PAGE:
A panel advising Connecticut Gov. Ned Lamont on who should next receive COVID-19 vaccinations agreed on Tuesday that staff and residents of congregate settings — including prisons, homeless shelters and group homes — should receive doses, as well as workers identified as essential.

But the group could not reach consensus on when to vaccinate other groups, including people under the age of 65 with underlying health risks, and how best to make sure racial minorities who've been disproportionately affected by the pandemic get the shot.

Lamont's COVID-19 vaccine allocation subcommittee is expected to meet again soon to hammer out the final details of Phase 1B and 1C vaccine distribution recommendations — a task that members acknowledged repeatedly during Tuesday's meeting is very difficult given the demand and need for the vaccine, coupled with its limited supply.

“This is a balancing act between protecting those that are most vulnerable and preventing the disease spread,” said Dr. Michael Carius, chair-elect of the American Board of Medical Specialties and an emergency room doctor at Bridgeport and Milford hospitals.

For two hours, the subcommittee members grappled with numerous weighty issues, including which workers should be considered front-line; whether studies prove front-line workers are actually transmitting the virus; whether the panel should be focusing on preventing spread and death or just preventing death; whether people 75 and over or 65 and over should be vaccinated next; and whether people with more than one medical condition should be prioritized.

They also struggled with how to accommodate so many competing interests, while ensuring those most at risk for severe COVID-19 infection and death, such as Black people, aren't pushed further down the list.

“I just want to ensure from a health equity perspective that as we put more people in the 1B, that we're not really starting to sort of phase out the most vulnerable, sort of trade off the most vulnerable,” said Dr. Marwan Haddad, medical director of the Center for Key Populations at the Community Health Center Inc. in Middletown.

Tuesday's meeting comes as the state is close to finishing up the first vaccinations for frontline health care workers and nursing home residents and staff under Phase 1. It may begin the first vaccinations in Phase 1B later in January, which could comprise about 800,000 individuals. Phase 1C vaccinations would soon follow.

Dr. Deidre Gifford, the state's acting public health director, said the state doesn't have a fixed schedule for when the next distribution phases will begin. She said it will be based on demand.

“As soon as we see appointment slots not filling, we will be able to begin planning and moving to the next phase,” she said.

State officials reported more than 2,300 new confirmed or probable cases of COVID-19 since Monday. Also, there were 24 new COVID-associated deaths, for a total of 6,192.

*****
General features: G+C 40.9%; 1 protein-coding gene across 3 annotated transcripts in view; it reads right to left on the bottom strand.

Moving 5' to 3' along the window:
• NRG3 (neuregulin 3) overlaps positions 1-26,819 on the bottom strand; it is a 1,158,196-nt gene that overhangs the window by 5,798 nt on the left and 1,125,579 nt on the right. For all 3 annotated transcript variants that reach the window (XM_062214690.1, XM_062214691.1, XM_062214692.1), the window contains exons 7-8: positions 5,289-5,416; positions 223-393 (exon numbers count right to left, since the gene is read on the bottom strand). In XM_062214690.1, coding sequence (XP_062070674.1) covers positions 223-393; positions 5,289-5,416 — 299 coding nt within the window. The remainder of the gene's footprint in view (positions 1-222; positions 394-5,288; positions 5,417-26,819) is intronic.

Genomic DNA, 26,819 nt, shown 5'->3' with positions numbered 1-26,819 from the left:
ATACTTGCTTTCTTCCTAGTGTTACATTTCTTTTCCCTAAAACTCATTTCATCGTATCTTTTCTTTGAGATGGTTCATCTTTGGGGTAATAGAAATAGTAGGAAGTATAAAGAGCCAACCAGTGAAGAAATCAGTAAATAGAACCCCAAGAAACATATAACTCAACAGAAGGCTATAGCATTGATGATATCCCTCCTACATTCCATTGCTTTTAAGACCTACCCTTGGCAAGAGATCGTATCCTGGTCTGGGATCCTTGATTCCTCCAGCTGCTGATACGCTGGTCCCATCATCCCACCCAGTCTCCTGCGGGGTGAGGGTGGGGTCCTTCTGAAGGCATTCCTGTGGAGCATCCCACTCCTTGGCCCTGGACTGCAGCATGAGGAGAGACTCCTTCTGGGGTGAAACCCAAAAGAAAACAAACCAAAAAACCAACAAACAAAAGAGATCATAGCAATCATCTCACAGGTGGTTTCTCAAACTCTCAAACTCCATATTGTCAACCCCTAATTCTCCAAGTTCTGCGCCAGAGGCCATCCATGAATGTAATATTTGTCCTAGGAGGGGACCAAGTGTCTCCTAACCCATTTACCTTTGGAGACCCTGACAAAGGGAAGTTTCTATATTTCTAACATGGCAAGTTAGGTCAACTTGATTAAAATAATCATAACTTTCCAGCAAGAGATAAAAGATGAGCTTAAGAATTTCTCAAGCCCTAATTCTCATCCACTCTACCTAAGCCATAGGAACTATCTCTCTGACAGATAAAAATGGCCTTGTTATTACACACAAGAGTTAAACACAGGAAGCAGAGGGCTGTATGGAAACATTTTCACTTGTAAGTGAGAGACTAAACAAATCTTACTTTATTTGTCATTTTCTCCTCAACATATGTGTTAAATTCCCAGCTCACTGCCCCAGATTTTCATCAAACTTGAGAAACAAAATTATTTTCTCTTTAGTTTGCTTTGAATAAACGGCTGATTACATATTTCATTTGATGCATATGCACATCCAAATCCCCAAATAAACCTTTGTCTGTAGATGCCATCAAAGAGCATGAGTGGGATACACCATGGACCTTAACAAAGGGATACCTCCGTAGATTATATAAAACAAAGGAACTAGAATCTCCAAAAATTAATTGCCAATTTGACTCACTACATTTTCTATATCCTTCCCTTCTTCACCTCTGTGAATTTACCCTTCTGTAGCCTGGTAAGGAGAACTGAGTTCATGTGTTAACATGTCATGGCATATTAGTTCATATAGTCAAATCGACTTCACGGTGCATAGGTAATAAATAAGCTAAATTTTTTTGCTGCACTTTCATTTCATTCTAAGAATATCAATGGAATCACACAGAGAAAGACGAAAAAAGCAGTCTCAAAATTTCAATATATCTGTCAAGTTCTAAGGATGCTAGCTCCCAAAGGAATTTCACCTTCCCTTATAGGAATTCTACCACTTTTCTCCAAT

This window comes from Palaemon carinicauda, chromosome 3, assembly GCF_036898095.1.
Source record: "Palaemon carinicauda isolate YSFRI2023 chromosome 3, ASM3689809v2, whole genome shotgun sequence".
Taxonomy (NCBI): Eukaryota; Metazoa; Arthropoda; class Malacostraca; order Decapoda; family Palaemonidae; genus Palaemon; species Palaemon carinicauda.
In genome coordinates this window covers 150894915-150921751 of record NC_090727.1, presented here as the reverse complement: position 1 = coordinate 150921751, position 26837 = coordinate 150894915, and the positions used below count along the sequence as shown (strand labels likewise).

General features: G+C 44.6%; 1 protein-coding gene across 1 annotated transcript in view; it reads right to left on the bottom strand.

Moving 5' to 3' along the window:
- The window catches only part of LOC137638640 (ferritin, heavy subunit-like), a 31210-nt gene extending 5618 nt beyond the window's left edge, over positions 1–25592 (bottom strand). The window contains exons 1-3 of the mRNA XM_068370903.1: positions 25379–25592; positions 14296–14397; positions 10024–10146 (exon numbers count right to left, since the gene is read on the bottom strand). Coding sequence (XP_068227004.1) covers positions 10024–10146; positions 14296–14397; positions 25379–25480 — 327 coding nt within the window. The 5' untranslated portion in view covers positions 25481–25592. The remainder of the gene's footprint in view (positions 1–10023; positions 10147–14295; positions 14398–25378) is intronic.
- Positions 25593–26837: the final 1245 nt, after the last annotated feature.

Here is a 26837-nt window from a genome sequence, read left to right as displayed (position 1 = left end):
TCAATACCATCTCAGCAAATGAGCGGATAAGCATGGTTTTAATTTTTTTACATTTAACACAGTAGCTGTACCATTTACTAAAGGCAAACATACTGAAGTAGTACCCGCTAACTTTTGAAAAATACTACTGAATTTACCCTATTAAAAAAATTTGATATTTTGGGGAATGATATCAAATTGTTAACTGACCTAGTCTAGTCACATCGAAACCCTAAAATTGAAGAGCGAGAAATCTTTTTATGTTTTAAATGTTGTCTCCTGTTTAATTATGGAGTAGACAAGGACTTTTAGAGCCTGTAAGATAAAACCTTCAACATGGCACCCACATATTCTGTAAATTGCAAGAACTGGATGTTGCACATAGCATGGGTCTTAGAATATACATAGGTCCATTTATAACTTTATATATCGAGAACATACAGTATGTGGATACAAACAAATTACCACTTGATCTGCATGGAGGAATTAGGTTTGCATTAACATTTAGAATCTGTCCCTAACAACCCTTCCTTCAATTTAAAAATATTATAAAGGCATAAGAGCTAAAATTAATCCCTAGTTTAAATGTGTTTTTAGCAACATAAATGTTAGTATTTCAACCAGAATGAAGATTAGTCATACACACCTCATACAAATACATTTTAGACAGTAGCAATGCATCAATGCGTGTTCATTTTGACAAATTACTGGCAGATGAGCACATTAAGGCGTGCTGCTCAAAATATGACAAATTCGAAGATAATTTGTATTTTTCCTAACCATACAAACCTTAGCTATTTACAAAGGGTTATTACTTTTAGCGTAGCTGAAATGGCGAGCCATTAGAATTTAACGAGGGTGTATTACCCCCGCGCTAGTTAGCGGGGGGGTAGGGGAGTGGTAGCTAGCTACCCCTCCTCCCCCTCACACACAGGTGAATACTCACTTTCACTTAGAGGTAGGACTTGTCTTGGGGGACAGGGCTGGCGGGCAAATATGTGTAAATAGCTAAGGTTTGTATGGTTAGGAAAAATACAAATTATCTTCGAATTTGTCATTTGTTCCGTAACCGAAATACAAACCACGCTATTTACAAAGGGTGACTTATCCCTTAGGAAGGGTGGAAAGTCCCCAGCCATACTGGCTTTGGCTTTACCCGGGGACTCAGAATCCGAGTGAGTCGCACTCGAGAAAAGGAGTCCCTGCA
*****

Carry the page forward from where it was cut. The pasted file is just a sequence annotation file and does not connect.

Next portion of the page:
In other coronavirus-related news in Connecticut:



Eleven employees at a private school in New London received COVID-19 vaccinations after they were mistakenly identified as eligible for shots meant only for health care workers and those in nursing homes.

Mark Fader, the head of the Williams School, told The Day of New London he was notified late last month by the U.S. Centers for Disease Control and Prevention that his school had been classified by the state as part of a “critical infrastructure group," eligible for the first round of vaccine doses.

Fader said the school then followed protocols and provided a roster of Williams employees to the Vaccine Administration Management System, allowing the school's 53 employees to get on vaccination rolls.

The local health district contacted the school on Dec. 29 to tell officials that the initial notification had been a mistake.

Fader said the school immediately advised employees of the error and advised them to cancel any vaccination appointments. He said 11 staff members already had been vaccinated. Those employees will be allowed to get the second dose of the two-dose vaccination regimen, he said.

Maura Fitzgerald, a spokesperson for the state Department of Public Health, said there have been very few cases of people receiving the vaccine “out of phase.”



For the first time in recent memory, Connecticut lawmakers will take the oath of office Wednesday outdoors.

Jim Tamburro, executive director of the Office of Legislative Management, said senators will be sworn in on one side of the state Capitol building in Hartford while members of the House of Representatives will take the oath on the opposite side. Podiums and chairs will be set up to make sure everyone is socially distanced, in addition to barriers that will keep the legislators separated from anticipated protesters.

“There are a number of protests scheduled to take place,” he said. “We obviously want to offer them the opportunity to protest. But we also want to make sure that the ceremonies go on without any problems and that we’re able to get through the day successfully.”

After the swearing in, legislative leaders are expected to give speeches and adopt rules inside their respective chambers to a limited number of colleagues. Most legislators will watch the proceedings from their offices, including a pre-recorded 12:30 p.m. address by the governor. House members can also vote from their offices.

Tamburro said his team began planning for opening day of the General Assembly about a month ago, speculating there could be a foot of snow on the ground or a blizzard.

“It looks like a nice day, so we're excited about that,” he said.